Problems & Puzzles: Puzzles

Puzzle 1003. Right Perfect Primes

This is an update for an issue that started in our puzzle 203 and continued through the puzzles 858859. This is an issue that cover already 20 years, circa.

The integers there discussed are the so-called "Right Perfect Integers" and the aim is to discover what of these integers are primes.

Let's make a very short & crowded summary of the issue.

• No Odd Perfect Integers are known.

• Every Even Perfect Integer known is related to one Mersenne prime. If 2^p-1 is a Mersenne prime, then p is prime too and
2^(p-1)*(2^p-1) is an Even Perfect Integer.

• What if we add or subtract one unit to an Even Perfect Integer? Is it possible for these new odd integers to be primes?

• If we subtract one unit to an Even Perfect Integer, the only possible prime produced is 5, when p=2, 2^(2-1)*(2^2-1)-1=5. For any other p value a composite is produced. See the whole proof in Puzzle 203.

• But if we add one unit, 2^(p-1)*(2^p-1)+1 the corresponding Right Perfect Integers (RPI) has shown a more interesting and diverse behavior. Here is a condensed summary of this situation:

 Quantity of RPI Behavior of the RPI Nth Mersenne prime 1 Primality or Compositeness unknown 49 4 Primes (by E. Labos) 1, 2, 5 &7 2 Composite without known smallest prime factor 15, & 30 10 Composite with known smallest prime factor computed 9, 16, 17, 20, 26, 29, 31, 40, 41 & 46 34 Composite with known smallest prime factor obtained by the Wilke's rules All the others 51 Totals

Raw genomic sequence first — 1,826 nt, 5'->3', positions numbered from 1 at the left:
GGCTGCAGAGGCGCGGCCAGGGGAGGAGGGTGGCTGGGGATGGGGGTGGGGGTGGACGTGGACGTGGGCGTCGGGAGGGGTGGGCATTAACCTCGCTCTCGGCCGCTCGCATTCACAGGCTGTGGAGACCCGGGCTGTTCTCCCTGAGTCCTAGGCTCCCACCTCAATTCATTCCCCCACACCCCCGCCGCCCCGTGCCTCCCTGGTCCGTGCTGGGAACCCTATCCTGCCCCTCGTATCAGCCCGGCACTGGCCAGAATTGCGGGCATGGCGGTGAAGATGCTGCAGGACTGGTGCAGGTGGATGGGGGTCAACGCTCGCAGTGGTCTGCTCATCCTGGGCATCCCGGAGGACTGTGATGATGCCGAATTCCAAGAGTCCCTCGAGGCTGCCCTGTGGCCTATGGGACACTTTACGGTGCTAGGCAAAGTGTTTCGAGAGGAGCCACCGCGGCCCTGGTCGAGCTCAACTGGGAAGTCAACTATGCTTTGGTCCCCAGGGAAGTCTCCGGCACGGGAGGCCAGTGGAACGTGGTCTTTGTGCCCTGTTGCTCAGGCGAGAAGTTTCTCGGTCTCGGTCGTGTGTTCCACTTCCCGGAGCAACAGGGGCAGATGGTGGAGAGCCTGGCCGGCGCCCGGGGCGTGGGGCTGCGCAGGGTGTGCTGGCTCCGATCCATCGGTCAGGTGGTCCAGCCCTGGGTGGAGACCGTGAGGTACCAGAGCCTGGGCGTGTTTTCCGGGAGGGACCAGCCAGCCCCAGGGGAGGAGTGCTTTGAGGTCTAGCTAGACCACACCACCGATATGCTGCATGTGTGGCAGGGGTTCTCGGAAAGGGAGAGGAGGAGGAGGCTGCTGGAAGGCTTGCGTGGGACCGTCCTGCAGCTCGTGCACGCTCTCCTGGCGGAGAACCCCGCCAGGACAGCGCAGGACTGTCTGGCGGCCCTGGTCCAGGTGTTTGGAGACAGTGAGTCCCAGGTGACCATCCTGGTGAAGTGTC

*See below some details for all the 51 Mersenne Primes...

The status shown above is product of a collective work of several puzzlers that has sent their contributions to the Puzzles 203, 858 & 859, from 2001 to our days. Here is a short historical summary:

E. Labos, is the creator of the concept RPI. The participants in these three past puzzles are: J. K. Andersen, Jan van Delden, Carlos Rivera, J. C. Rosa, Shyam Sunder Gupta, Emmanuel Vantieghem, Polly T. Wang,  Johann Wiesenbauer and Ken Wilke (alphabetic order)

The Wilke's rules are:

if p is a prime of the form 6k+5, then RPI(p) is divisible by 7.
if p is a prime of the form 10k+7, then RPI(p) is divisible by 11
if p is a prime of the form 28k+3, then RPI(p) is divisible by 29
if p is a prime of the form 70k+5, then RPI(p) is divisible by 71.

Until new & interesting (for our purposes) Mersenne primes are gotten, nowadays (May 30, 2020) we have only two pending tasks (in red in the summary above):

a) To determine the primality or compositeness of the RPI associated to the Mersenne prime 49.

b) To get the smallest prime factor (SPF) of the RPI's associated to the Mersenne primes 15th & 30th

Four years ago (2016) Emmanuel Vantieghem and Jan van Delden worked a bit over these two tasks.

Q. Would you like to give a new try to any of these two tasks?

***